Ventilatory function as a predictor of fatal stroke.British Medical Journal 1991; 302 doi: https://doi.org/10.1136/bmj.302.6768.84 (Published 12 January 1991) Cite this as: British Medical Journal 1991;302:84
- D. P. Strachan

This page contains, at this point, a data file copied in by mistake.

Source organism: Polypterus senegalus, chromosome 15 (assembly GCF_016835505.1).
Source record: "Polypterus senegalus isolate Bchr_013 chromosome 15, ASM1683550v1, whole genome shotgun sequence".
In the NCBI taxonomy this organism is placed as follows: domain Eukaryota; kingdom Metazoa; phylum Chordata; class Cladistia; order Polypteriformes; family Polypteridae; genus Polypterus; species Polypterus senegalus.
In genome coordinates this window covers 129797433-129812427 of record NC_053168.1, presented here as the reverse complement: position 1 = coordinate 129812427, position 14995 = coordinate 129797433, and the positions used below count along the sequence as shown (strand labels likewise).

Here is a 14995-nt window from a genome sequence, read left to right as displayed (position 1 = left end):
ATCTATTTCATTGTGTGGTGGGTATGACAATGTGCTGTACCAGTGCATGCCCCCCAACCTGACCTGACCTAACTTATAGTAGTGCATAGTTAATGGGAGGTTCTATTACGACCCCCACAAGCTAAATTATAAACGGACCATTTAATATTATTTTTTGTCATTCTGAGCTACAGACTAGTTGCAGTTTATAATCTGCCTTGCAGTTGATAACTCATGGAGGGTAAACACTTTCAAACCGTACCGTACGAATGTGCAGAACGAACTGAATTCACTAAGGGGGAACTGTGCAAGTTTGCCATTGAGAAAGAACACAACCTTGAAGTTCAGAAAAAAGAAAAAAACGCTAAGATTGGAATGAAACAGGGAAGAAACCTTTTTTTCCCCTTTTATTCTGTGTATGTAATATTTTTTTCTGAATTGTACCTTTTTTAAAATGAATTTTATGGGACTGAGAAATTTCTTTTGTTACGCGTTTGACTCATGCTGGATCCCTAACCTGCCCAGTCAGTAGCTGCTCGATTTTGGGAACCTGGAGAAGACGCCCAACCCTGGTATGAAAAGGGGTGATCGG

OBJECTIVE--To investigate the relation between ventilatory function and subsequent mortality due to cerebrovascular disease. DESIGN--Prospective longitudinal study. SUBJECTS--A total of 18,403 male civil servants aged 40-64 years at entry examination for the Whitehall study. MAIN OUTCOME MEASURE--Mortality from cerebrovascular disease (ICD8 430-438) after 18 years of follow up. RESULTS--In all, 262 men with sinus rhythm at entry died due to stroke during the 18 years of follow up. Compared with men with a forced expiratory volume in one second of greater than or equal to 3.5 litres those with a value of less than 3.0 litres were almost twice as likely to die of cerebrovascular disease (rate ratio adjusted for age and systolic blood pressure = 1.88, 95% confidence interval 1.32 to 2.69). This increased risk occurred within each tertile of systolic blood pressure. Nested case-control analyses were used to control precisely for confounding effects of age, height, and smoking (by matching) and employment grade and physiological risk factors (by modelling). The effect of forced expiratory volume in one second was independent of age, height, smoking habits, employment grade, blood pressure, weight, cholesterol concentration, glucose tolerance, electrocardiographic abnormalities, history of chest pain, and history of intermittent claudication. CONCLUSIONS--Measurements of ventilatory function may assist clinical decisions about whether to treat mild hypertension. Impaired ventilatory function and stroke may share common causes.